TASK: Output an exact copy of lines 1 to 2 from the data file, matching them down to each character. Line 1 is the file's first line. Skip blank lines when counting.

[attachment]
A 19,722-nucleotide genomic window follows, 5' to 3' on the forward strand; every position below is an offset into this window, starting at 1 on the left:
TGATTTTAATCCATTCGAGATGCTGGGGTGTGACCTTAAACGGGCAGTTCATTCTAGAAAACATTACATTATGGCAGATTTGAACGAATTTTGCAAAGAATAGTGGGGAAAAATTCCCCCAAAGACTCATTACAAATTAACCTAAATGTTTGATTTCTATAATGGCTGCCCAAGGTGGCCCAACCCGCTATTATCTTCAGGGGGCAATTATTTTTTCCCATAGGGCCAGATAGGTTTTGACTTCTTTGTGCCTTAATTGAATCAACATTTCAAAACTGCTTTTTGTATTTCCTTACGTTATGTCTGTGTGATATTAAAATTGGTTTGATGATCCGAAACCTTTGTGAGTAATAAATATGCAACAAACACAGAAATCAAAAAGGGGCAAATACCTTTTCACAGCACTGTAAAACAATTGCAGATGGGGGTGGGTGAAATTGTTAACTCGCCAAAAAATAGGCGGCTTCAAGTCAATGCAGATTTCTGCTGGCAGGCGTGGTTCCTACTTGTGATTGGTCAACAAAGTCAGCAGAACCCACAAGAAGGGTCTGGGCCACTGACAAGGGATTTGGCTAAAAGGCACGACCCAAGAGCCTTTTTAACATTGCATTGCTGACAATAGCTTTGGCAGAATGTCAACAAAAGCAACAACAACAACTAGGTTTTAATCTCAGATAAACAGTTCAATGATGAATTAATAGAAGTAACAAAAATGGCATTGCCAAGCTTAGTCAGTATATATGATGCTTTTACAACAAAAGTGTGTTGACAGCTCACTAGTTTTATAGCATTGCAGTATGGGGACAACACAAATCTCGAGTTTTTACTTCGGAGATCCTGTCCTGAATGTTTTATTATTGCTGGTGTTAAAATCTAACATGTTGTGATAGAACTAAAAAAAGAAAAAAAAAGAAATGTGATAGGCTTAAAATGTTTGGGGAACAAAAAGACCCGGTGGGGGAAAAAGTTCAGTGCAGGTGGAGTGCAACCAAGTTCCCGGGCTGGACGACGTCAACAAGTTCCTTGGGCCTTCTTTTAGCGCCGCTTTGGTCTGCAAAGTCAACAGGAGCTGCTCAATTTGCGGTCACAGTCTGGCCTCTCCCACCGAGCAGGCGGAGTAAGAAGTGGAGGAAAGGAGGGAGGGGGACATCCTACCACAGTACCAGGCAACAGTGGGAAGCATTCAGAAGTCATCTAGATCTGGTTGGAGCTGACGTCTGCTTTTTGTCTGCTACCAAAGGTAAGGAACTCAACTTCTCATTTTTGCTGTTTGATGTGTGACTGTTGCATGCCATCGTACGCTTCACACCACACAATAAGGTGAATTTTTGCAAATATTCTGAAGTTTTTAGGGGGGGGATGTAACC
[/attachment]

A 19,722-nucleotide genomic window follows, 5' to 3' on the forward strand; every position below is an offset into this window, starting at 1 on the left:
TGATTTTAATCCATTCGAGATGCTGGGGTGTGACCTTAAACGGGCAGTTCATTCTAGAAAACATTACATTATGGCAGATTTGAACGAATTTTGCAAAGAATAGTGGGGAAAAATTCCCCCAAAGACTCATTACAAATTAACCTAAATGTTTGATTTCTATAATGGCTGCCCAAGGTGGCCCAACCCGCTATTATCTTCAGGGGGCAATTATTTTTTCCCATAGGGCCAGATAGGTTTTGACTTCTTTGTGCCTTAATTGAATCAACATTTCAAAACTGCTTTTTGTATTTCCTTACGTTATGTCTGTGTGATATTAAAATTGGTTTGATGATCCGAAACCTTTGTGAGTAATAAATATGCAACAAACACAGAAATCAAAAAGGGGCAAATACCTTTTCACAGCACTGTAAAACAATTGCAGATGGGGGTGGGTGAAATTGTTAACTCGCCAAAAAATAGGCGGCTTCAAGTCAATGCAGATTTCTGCTGGCAGGCGTGGTTCCTACTTGTGATTGGTCAACAAAGTCAGCAGAACCCACAAGAAGGGTCTGGGCCACTGACAAGGGATTTGGCTAAAAGGCACGACCCAAGAGCCTTTTTAACATTGCATTGCTGACAATAGCTTTGGCAGAATGTCAACAAAAGCAACAACAACAACTAGGTTTTAATCTCAGATAAACAGTTCAATGATGAATTAATAGAAGTAACAAAAATGGCATTGCCAAGCTTAGTCAGTATATATGATGCTTTTACAACAAAAGTGTGTTGACAGCTCACTAGTTTTATAGCATTGCAGTATGGGGACAACACAAATCTCGAGTTTTTACTTCGGAGATCCTGTCCTGAATGTTTTATTATTGCTGGTGTTAAAATCTAACATGTTGTGATAGAACTAAAAAAAGAAAAAAAAAGAAATGTGATAGGCTTAAAATGTTTGGGGAACAAAAAGACCCGGTGGGGGAAAAAGTTCAGTGCAGGTGGAGTGCAACCAAGTTCCCGGGCTGGACGACGTCAACAAGTTCCTTGGGCCTTCTTTTAGCGCCGCTTTGGTCTGCAAAGTCAACAGGAGCTGCTCAATTTGCGGTCACAGTCTGGCCTCTCCCACCGAGCAGGCGGAGTAAGAAGTGGAGGAAAGGAGGGAGGGGGACATCCTACCACAGTACCAGGCAACAGTGGGAAGCATTCAGAAGTCATCTAGATCTGGTTGGAGCTGACGTCTGCTTTTTGTCTGCTACCAAAGGTAAGGAACTCAACTTCTCATTTTTGCTGTTTGATGTGTGACTGTTGCATGCCATCGTACGCTTCACACCACACAATAAGGTGAATTTTTGCAAATATTCTGAAGTTTTTAGGGGGGGGATGTAACC